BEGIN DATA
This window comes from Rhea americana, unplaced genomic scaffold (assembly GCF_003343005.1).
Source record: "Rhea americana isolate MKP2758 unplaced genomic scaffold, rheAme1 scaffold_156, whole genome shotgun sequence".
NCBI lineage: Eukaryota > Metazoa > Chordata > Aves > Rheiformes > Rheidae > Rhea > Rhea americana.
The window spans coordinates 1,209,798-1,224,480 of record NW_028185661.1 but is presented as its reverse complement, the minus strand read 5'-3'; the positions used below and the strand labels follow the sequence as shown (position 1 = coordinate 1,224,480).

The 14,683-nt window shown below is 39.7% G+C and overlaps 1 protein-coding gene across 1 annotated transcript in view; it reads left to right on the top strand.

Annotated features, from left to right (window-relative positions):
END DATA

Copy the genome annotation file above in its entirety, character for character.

This window comes from Rhea americana, unplaced genomic scaffold (assembly GCF_003343005.1).
Source record: "Rhea americana isolate MKP2758 unplaced genomic scaffold, rheAme1 scaffold_156, whole genome shotgun sequence".
NCBI lineage: Eukaryota > Metazoa > Chordata > Aves > Rheiformes > Rheidae > Rhea > Rhea americana.
The window spans coordinates 1,209,798-1,224,480 of record NW_028185661.1 but is presented as its reverse complement, the minus strand read 5'-3'; the positions used below and the strand labels follow the sequence as shown (position 1 = coordinate 1,224,480).

The 14,683-nt window shown below is 39.7% G+C and overlaps 1 protein-coding gene across 1 annotated transcript in view; it reads left to right on the top strand.

Annotated features, from left to right (window-relative positions):